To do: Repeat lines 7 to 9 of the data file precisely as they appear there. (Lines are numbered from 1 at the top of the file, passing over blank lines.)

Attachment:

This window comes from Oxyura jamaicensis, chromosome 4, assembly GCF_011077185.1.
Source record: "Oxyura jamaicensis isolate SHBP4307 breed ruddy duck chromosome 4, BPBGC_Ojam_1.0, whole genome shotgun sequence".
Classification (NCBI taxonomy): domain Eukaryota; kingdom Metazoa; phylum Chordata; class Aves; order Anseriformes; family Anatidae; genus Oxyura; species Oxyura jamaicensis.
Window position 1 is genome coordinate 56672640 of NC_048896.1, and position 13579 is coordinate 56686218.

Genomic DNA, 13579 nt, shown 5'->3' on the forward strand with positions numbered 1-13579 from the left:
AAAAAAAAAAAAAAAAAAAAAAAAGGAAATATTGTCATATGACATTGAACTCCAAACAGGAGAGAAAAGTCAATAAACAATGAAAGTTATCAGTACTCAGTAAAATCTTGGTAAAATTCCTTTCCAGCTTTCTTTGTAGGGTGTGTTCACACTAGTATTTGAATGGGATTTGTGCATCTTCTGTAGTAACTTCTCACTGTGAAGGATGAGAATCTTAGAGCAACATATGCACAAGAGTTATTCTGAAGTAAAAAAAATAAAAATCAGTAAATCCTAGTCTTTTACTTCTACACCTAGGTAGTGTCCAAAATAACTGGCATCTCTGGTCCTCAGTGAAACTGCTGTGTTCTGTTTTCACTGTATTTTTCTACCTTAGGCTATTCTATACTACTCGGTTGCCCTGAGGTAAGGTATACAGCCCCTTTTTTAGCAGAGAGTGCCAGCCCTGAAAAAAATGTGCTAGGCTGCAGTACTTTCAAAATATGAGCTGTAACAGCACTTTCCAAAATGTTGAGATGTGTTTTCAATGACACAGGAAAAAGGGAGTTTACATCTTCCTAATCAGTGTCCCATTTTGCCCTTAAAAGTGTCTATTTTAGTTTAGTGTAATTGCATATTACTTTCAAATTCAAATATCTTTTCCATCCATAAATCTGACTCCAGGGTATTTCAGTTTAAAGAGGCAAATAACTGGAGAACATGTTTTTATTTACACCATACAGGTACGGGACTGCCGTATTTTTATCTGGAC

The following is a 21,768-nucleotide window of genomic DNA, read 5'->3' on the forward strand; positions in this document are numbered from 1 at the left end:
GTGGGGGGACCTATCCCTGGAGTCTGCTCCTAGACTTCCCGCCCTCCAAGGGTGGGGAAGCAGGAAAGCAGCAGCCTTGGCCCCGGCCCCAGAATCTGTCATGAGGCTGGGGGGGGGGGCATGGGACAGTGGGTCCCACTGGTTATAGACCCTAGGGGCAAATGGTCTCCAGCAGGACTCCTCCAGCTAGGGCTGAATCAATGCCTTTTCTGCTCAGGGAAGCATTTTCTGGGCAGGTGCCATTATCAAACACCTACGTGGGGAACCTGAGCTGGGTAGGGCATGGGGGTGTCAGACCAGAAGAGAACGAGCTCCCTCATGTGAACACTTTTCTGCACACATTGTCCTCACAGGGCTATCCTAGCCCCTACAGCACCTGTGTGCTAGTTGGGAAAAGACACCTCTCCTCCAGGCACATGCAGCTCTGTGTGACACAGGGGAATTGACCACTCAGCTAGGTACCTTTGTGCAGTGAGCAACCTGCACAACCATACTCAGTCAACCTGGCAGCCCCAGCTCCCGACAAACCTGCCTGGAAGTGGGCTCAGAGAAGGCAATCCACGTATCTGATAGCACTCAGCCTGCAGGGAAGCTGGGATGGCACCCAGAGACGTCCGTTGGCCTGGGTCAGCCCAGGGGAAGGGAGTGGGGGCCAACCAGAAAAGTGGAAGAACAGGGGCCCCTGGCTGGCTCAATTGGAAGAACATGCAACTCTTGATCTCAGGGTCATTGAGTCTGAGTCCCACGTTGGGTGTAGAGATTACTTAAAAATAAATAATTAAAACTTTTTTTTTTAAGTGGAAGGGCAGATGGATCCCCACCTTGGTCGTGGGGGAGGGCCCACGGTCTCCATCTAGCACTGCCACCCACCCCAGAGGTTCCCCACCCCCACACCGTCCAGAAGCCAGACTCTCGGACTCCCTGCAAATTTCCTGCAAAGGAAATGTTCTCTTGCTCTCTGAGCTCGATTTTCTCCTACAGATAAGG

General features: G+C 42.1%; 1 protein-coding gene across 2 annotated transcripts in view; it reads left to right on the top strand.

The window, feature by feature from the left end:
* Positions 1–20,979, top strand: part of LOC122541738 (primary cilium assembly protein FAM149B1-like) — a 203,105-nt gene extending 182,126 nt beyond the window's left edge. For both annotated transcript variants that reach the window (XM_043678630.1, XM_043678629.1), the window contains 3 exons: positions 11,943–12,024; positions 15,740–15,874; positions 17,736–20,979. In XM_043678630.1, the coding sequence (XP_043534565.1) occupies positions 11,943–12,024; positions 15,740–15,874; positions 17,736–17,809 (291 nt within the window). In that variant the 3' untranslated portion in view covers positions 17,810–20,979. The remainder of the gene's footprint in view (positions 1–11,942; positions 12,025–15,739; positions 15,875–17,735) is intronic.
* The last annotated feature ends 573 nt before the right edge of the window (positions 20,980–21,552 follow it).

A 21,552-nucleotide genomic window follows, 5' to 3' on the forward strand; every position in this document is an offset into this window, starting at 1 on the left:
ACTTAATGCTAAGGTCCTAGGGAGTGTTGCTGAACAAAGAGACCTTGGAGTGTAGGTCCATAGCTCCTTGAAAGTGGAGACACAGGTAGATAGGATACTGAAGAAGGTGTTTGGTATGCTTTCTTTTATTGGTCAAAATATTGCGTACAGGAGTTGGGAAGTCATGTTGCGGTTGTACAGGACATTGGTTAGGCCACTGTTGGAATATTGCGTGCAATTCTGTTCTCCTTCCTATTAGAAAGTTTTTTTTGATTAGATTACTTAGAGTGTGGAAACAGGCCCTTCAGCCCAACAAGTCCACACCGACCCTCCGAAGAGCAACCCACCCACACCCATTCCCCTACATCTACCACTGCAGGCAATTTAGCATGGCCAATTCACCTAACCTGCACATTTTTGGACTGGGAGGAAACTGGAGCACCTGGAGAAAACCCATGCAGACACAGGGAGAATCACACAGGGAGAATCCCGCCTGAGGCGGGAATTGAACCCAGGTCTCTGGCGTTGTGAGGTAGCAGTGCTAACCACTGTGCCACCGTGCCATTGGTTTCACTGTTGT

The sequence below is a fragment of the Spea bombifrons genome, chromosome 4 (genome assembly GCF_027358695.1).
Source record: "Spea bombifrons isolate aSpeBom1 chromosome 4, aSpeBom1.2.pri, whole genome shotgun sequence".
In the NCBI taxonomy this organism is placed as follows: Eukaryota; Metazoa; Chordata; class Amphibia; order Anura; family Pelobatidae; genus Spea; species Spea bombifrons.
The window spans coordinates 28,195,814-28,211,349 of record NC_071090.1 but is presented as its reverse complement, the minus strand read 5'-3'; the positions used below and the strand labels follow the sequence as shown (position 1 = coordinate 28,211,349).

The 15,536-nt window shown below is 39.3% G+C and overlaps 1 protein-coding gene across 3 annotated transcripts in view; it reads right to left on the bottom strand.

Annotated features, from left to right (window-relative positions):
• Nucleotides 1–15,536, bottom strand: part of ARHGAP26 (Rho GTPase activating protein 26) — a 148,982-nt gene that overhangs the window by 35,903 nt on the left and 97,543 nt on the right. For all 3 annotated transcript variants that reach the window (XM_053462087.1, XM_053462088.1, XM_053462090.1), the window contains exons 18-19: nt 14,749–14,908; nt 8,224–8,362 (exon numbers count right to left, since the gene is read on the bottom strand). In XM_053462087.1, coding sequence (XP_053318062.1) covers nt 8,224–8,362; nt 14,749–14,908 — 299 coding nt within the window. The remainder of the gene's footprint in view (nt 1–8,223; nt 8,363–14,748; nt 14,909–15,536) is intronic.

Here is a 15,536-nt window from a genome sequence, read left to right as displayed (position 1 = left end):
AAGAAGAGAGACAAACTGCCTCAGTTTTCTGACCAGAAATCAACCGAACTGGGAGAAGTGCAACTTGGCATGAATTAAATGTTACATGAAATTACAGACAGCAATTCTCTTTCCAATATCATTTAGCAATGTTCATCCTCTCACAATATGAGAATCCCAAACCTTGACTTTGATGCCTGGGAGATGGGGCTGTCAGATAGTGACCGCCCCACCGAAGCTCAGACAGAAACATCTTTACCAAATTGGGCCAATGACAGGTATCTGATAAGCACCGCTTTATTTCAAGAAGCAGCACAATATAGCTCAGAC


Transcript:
The following is a 21,768-nucleotide window of genomic DNA, read 5'->3' on the forward strand; positions in this document are numbered from 1 at the left end:
GTGGGGGGACCTATCCCTGGAGTCTGCTCCTAGACTTCCCGCCCTCCAAGGGTGGGGAAGCAGGAAAGCAGCAGCCTTGGCCCCGGCCCCAGAATCTGTCATGAGGCTGGGGGGGGGGGCATGGGACAGTGGGTCCCACTGGTTATAGACCCTAGGGGCAAATGGTCTCCAGCAGGACTCCTCCAGCTAGGGCTGAATCAATGCCTTTTCTGCTCAGGGAAGCATTTTCTGGGCAGGTGCCATTATCAAACACCTACGTGGGGAACCTGAGCTGGGTAGGGCATGGGGGTGTCAGACCAGAAGAGAACGAGCTCCCTCATGTGAACACTTTTCTGCACACATTGTCCTCACAGGGCTATCCTAGCCCCTACAGCACCTGTGTGCTAGTTGGGAAAAGACACCTCTCCTCCAGGCACATGCAGCTCTGTGTGACACAGGGGAATTGACCACTCAGCTAGGTACCTTTGTGCAGTGAGCAACCTGCACAACCATACTCAGTCAACCTGGCAGCCCCAGCTCCCGACAAACCTGCCTGGAAGTGGGCTCAGAGAAGGCAATCCACGTATCTGATAGCACTCAGCCTGCAGGGAAGCTGGGATGGCACCCAGAGACGTCCGTTGGCCTGGGTCAGCCCAGGGGAAGGGAGTGGGGGCCAACCAGAAAAGTGGAAGAACAGGGGCCCCTGGCTGGCTCAATTGGAAGAACATGCAACTCTTGATCTCAGGGTCATTGAGTCTGAGTCCCACGTTGGGTGTAGAGATTACTTAAAAATAAATAATTAAAACTTTTTTTTTTAAGTGGAAGGGCAGATGGATCCCCACCTTGGTCGTGGGGGAGGGCCCACGGTCTCCATCTAGCACTGCCACCCACCCCAGAGGTTCCCCACCCCCACACCGTCCAGAAGCCAGACTCTCGGACTCCCTGCAAATTTCCTGCAAAGGAAATGTTCTCTTGCTCTCTGAGCTCGATTTTCTCCTACAGATAAGG

General features: G+C 42.1%; 1 protein-coding gene across 2 annotated transcripts in view; it reads left to right on the top strand.